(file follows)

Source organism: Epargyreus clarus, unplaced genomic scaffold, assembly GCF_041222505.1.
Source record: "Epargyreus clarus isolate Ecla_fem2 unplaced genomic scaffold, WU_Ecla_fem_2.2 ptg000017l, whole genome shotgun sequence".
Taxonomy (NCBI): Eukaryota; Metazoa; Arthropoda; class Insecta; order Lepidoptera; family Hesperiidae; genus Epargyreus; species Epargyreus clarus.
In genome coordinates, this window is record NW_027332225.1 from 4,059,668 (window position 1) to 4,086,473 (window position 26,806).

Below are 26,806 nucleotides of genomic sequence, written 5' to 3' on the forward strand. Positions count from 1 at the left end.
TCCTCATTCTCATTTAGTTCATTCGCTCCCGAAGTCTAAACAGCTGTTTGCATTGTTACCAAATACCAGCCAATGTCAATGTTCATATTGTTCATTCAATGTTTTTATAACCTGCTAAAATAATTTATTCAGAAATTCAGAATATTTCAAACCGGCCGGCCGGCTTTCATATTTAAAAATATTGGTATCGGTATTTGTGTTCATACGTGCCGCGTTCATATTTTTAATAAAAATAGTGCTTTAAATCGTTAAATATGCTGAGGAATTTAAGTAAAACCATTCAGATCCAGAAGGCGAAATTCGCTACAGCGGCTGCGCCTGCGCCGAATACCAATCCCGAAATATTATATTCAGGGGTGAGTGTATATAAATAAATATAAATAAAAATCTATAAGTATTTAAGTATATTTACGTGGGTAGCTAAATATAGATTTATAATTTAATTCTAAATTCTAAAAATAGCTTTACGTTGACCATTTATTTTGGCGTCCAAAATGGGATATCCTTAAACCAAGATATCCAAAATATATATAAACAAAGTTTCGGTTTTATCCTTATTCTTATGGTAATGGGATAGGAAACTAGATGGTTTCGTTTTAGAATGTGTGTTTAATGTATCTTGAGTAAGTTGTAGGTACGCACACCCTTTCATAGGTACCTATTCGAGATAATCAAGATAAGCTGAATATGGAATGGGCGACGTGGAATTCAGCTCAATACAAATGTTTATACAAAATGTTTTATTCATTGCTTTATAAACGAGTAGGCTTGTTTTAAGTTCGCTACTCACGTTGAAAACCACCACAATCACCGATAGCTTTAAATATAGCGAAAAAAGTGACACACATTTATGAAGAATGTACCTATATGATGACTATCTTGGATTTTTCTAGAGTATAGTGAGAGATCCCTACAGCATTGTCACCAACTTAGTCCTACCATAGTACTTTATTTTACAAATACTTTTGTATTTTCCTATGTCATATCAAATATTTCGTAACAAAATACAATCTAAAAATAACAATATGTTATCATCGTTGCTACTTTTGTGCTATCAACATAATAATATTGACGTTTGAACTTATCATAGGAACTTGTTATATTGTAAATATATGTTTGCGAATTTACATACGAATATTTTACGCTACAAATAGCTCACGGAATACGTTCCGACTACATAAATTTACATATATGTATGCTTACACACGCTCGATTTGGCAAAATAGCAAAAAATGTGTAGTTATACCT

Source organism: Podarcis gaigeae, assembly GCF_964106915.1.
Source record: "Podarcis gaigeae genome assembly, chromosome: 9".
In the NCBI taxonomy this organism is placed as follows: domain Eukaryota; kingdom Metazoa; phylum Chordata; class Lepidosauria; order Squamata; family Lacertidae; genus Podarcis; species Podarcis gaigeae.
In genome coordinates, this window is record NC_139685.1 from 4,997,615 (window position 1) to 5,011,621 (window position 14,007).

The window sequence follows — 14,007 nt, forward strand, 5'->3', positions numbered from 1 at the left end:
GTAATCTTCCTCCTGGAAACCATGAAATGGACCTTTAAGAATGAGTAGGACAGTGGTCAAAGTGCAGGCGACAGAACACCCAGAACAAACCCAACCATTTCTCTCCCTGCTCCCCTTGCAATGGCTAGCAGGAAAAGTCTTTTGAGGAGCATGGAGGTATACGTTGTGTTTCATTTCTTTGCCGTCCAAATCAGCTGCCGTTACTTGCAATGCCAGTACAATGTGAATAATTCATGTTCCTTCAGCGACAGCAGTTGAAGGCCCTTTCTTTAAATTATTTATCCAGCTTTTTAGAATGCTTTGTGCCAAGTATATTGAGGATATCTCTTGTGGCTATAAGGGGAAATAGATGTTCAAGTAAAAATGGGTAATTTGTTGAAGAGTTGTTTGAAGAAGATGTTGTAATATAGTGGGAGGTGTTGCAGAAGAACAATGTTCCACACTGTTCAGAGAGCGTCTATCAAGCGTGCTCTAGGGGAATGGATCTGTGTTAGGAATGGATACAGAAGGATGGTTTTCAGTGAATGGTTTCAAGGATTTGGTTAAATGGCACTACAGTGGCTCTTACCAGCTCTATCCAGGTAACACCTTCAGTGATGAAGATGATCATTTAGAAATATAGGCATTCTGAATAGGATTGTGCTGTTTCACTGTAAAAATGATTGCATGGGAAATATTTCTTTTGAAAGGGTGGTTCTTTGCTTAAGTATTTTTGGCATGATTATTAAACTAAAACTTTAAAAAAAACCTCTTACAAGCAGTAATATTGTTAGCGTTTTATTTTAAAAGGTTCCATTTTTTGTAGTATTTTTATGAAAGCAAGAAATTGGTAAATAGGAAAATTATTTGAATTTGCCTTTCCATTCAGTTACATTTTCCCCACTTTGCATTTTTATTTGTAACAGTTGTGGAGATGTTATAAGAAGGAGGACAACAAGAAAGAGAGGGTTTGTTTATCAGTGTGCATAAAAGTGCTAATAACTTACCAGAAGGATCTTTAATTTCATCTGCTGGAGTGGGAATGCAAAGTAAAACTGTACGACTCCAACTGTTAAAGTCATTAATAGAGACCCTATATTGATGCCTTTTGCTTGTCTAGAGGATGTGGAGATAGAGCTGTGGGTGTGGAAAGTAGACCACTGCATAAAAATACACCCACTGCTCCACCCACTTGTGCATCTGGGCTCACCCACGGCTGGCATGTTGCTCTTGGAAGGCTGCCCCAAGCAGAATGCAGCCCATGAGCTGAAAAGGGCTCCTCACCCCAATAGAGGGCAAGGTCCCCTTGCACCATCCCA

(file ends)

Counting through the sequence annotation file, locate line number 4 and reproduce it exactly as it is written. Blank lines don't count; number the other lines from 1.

In genome coordinates, this window is record NW_027332225.1 from 4,059,668 (window position 1) to 4,086,473 (window position 26,806).